On Thursday 12 I was busy packing up all that we could do without & making Camps in the Woods for my Negros & on the 13 was just done Breakfast when I was informed of their Landing & our men gone to meet them. I started to Town for the Purpose to get Men to go to the Fort, but on my arrival there found that Colo. Scott had gone out to the head of the Neck with go men, all that he could raise, but the Action was Over before he got way. The People of the Town were much alarmed & called on me to go out & request Colo. Scott not to come into Town. By this time the Fort had Struck the Flag. I went out & met his Maj". about one mile who informed me that they would not come in & I returned. By this time their Barges 39 were pass the fort & į way up to Town, when we thought it best to send a Flag to meet them, which was done, while I was getting the few Armed Men to leave the Town so that it may be saved. When the first Barge came up the com'g Officer said he saw some Armed Men in Town & if a Gun was fired
a he would fire the Town in 15 Minutes. I answered him that they had all been requested to leave the Town & that there should not be a Gun fired. I was again requested to go out abt 2 miles to where Scott & Massias was & inform them that the Town would be Burnt if they came, when they said they would not & I returned & informed them that the Town was peacibly given up. They Promised that Private Property & Person should be respected, which promise they broke in a short time by Plundering the Stores & Private Houses, breaking up the Church floors & doing all the most shameful acts they could, Making the unarmed Citizens Prisoners of War & working under the orders of their Officer to Pull down a Block-House we had made to defend us from the Indians & other Acts that are shameful to relate. They respected the Ladies. This band of Plunderers left the Chesapeake on the 20 Dec.: They Evacuated this Place on the 24 Jan’y.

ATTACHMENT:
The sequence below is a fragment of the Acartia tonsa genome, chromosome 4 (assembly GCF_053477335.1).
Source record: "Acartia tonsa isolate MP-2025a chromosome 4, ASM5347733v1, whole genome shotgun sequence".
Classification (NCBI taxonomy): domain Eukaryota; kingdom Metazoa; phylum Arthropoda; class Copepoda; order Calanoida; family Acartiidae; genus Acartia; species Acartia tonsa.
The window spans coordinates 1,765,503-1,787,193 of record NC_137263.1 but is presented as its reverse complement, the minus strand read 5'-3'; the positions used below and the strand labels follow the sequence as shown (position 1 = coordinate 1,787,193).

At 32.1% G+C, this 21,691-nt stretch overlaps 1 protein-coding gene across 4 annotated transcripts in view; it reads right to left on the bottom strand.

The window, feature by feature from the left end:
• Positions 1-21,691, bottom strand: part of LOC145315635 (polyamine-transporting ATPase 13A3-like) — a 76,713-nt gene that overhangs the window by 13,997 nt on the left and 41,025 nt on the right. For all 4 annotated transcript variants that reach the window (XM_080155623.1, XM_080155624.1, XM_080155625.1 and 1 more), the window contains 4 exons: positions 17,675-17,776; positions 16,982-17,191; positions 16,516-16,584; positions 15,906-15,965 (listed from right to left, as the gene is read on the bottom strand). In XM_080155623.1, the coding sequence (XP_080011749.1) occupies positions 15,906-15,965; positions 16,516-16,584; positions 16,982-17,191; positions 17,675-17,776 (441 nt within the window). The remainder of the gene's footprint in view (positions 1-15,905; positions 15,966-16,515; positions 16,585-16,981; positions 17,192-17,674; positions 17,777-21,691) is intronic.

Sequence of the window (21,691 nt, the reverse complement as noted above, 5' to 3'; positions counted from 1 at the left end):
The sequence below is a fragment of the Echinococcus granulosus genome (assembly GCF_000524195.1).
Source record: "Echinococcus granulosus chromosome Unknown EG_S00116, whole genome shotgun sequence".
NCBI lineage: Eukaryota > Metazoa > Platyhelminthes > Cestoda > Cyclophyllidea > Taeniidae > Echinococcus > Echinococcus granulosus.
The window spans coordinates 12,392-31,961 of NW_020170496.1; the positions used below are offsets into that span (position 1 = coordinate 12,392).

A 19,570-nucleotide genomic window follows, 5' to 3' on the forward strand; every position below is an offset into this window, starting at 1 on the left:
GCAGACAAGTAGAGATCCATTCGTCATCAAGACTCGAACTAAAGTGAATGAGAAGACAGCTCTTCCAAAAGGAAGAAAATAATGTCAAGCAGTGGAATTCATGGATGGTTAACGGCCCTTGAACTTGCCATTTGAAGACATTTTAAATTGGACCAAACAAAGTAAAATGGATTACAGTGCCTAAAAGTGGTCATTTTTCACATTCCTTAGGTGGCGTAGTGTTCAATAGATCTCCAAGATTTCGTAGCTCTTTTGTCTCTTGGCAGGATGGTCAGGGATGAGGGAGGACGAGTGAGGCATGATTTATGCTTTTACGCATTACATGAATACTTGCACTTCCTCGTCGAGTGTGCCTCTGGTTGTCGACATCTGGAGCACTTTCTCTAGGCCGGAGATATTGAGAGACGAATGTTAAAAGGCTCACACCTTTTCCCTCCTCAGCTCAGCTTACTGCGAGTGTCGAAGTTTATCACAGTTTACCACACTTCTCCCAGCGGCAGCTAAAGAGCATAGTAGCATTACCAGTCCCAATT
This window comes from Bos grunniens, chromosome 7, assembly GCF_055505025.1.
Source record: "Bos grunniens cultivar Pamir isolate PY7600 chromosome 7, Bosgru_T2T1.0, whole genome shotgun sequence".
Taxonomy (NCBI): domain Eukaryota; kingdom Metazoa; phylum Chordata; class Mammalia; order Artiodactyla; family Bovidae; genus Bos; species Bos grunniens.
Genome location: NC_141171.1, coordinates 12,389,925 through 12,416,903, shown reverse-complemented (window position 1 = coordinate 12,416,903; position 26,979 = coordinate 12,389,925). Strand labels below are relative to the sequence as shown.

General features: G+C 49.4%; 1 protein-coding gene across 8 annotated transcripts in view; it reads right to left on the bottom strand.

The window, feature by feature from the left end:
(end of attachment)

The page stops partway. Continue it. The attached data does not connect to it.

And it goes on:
Being in Town & having taken an active part to save the Town & informing the British Officer where I lived & that their Army was then at my House I got leave to come home. On my arrival home found they had just crossed over down the river to Town (the Army of 1200 )& had left 200 at the Fort abt, a mile from my House. Finding my family safe & my negroes had all obeyed my orders, I started that Night to a Place I had charge of abt 10 miles off to see if the Overseer had done as I had directed him & returned home on Sunday evening. When I got abt 150 yards from the House I sent the boy I had forward to look out & go & tell Mrs M. where I was, as I had been informed there had been a number of Armed Men at my House that day. The boy advanced & was stoped by a Centry, I being abt 40 yards behind halted & heard him say he was glad he had got me & hailed, when I retreated to the woods for I did not like to fall into their hands at this time for they might consider me a Spy after outstaying my time. They took the boy & a Corporals Guard & went after me the Road I had come. I heard them & left the Road. The Palmettos being thick and high they heard Me & followed after: they were at one time within 20 yards of me. There being a large Pond with high Grass in it I made for it & when I got in crept on my hands & knees until I got abt Waist Deep & saved myself. They fired two Guns at Me & then got the Dogs to hunt for me in the Hammock. I crossed the Pond & being a Rainey Night travelled all Night through the Scrub, got lost several times & arrived at a friends House abt 8 o'clock on Monday Morning when I got Dry Clothes & something to eat & some rest: Abt 4 O'Clock that afternoon I got a letter from home by the Cook-Wench that the Admiral was at my House & said I was raising men & breaking my Parole & if I was not in this Place by Daylight the next Morning he would make me Suffer and also my Wife. He was for two hours deliberating whether to burn my House or no but was persuaded by one of his Officers from it. He made particular enquiries abt my age, height &c abt my cotton. After this my Wife & none of the family could go out of the yard without a Centry with them & none allowed to leave the Plantation. The next Morning I appeared at his head Quarters here & mistaking a Captn. Barry for him handed him a Letter which I had brought in open which he read & left me a short time. I saw a Citizen Passing by & shook Hands & was talking with him when the old Brute Barry saw me & hollowed out